By Katy Savage, Standard Staff
An 84-year-old man taking his dog for a walk on Queen Victoria Road fell to the ground and was attacked by a skunk in West Windsor last Tuesday afternoon.
Victor McCuaig was taken to the hospital for bites on both his ankles and is being treated for rabies following a confrontation with a skunk, which may have been worse, had a woman on horseback not intervened.
Jennifer Fitch was riding her horse around 4:30 p.m. down the road when she saw McCuaig walking with a cane. His small corgi dog was trotting behind him, playing with a skunk.
“It was literally acting like a pet,” said Fitch of the skunk. “It was bouncing around, playing with the dog. It wasn’t in any position to really attack the dog.”
McCuaig said the skunk had followed him for about 15 minutes prior Fitch’s arrival.
“I was speeding up, just trying to get out in the open,” said McCuaig. “I thought the skunk would go away and I wouldn’t have to deal with it.”
The skunk seemed so friendly Fitch asked McCuaig if it was his pet. McCuaig turned to look at her and say no. When he turned his head back around, he tripped on a pile of rocks and fell to the ground, Fitch said. McCuaig landed on his stomach. He was lying partially on his side, both of his arms were scraped and he was bleeding.
The skunk ran over to McCuaig, bit his left ankle and wouldn’t let go, Fitch said. “I told him to keep beating (the skunk) over the head with his cane.”
The skunk bit McCuaig hard in his left ankle and once gently in his right ankle. Fitch saw blood coming through McCuaig’s white sock.
McCuaig had the skunk pinned to the ground with his cane and the skunk let go. Fitch leapt from her horse and grabbed the skunk by its tail so it wouldn’t spray.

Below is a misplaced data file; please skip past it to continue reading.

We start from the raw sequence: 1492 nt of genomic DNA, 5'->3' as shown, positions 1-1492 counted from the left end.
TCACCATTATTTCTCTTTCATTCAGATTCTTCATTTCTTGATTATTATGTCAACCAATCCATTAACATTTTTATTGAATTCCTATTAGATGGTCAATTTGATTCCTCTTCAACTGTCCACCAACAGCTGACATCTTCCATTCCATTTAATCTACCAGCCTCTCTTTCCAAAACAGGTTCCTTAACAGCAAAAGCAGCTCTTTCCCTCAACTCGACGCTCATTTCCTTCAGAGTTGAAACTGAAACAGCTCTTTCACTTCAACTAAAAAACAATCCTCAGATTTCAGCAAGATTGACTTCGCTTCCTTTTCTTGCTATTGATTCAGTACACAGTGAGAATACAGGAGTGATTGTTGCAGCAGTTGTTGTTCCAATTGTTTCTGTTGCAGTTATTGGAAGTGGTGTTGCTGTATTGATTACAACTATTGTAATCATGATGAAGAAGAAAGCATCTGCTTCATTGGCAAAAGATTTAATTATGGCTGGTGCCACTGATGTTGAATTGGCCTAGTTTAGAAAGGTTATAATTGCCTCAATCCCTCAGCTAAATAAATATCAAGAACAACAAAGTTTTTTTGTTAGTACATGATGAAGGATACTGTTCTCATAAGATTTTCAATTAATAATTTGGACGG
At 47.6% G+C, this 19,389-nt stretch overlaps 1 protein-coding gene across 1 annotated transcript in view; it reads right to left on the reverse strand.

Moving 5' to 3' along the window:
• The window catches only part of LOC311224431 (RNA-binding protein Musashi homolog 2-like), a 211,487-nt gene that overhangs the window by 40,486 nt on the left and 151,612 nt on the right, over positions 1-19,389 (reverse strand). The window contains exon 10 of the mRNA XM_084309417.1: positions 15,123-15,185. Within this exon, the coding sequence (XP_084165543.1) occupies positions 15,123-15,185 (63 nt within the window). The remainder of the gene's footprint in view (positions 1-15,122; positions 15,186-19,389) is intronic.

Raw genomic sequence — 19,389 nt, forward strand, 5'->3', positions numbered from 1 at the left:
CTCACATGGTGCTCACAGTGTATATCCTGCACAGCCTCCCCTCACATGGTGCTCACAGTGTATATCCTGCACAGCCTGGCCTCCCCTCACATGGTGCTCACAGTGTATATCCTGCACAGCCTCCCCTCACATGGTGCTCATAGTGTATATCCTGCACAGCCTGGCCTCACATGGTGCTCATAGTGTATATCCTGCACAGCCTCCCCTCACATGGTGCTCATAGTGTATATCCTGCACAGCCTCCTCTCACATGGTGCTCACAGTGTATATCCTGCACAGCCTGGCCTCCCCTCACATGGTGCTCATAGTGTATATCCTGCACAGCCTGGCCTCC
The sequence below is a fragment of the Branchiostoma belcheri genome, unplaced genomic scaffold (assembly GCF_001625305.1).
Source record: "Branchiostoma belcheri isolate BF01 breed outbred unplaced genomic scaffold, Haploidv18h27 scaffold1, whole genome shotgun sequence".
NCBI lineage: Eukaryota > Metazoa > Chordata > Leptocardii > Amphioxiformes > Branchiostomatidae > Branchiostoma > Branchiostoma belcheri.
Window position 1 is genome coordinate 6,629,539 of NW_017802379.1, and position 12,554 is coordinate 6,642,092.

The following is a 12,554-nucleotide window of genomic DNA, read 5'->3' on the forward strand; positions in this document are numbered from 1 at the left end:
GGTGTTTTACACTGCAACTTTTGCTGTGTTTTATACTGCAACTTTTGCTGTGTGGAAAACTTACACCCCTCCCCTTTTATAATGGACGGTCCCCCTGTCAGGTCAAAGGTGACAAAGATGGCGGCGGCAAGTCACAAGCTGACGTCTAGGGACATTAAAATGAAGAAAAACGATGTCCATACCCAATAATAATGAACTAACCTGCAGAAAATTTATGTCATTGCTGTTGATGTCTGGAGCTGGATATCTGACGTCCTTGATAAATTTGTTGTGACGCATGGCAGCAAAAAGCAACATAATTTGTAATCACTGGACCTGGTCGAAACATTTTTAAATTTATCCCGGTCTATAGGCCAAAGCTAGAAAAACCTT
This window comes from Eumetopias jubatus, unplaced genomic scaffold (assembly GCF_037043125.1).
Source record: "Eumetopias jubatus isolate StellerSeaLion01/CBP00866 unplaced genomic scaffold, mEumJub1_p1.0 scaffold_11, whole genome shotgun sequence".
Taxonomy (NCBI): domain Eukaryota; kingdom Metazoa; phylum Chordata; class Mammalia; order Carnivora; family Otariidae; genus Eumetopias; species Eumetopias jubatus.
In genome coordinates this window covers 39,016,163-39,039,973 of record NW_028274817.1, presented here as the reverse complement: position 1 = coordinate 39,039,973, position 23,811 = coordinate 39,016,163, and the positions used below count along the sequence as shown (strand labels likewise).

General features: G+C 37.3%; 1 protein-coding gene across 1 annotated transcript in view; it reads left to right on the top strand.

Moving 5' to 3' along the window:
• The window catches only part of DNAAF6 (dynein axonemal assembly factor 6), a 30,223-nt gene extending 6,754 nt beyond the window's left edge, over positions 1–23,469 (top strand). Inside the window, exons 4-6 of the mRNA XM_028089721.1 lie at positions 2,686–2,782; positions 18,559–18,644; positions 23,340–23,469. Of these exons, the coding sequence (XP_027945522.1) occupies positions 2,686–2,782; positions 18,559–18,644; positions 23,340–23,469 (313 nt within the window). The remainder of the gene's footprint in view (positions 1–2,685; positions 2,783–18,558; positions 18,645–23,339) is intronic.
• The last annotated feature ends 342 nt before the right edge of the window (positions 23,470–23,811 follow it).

She threw the skunk over a nearby bank thinking it would get scared and run away — but it didn’t work.
“It kind of ruffled around in the bushes and it walked back up the bank,” Fitch said. “I was beating it a little more while (McCuaig) was trying to roll over and he finally got into a position where he could get on his hands and knees and could get up.”
Fitch, who is a nurse from West Windsor said McCuaig was shaking and worked up after the incident.
“He fell into me and I got blood all over me,” Fitch said. “I had him grab hold of my saddle and take a couple steps at a time. He used that as a brace…and he just walked out of the woods like that slowly.”
The two walked about a half-mile out of the woods where they could get enough cell phone service to call for help.
The skunk came toward them again but then wandered off in the woods.
McCuaig’s wife drove him to Mount Ascutney Hospital where he was treated for rabies. He is getting shots every third day to cure the disease.
The dog was cleaned and bathed when it got home and no bite marks were found.
Ashley Pakenham, whose property abuts Queen Victoria Road said she sees McCuaig walking his dog on the path 2-3 times a week.
“It’s a heavily used trail for walking and horseback riding and doing exactly what this man was doing, which is walking his dog,” Pakenham said.
Pakenham said she called the game warden and alerted the West Windsor Selectmen.
“If it hadn’t been for Jennifer who knows what would have happened,” Pakenham said. “He would have had to just lie there.”
Pakenham said a group of people went to search the area for the skunk after the incident. It was never found.
Vermont Fish and Wildlife Game Warden Stephen Majeski who usually covers the area, said he typically finds about 6-12 animals with rabies annually. Attacks are “pretty rare,” he said.
The last attack he remembered was about three years ago, when a rabid fox attacked a person in Chester.
McCuaig said the wound on his left leg is about the size of three silver dollars. He said he doesn’t plan on walking along the Queen Victoria Road again.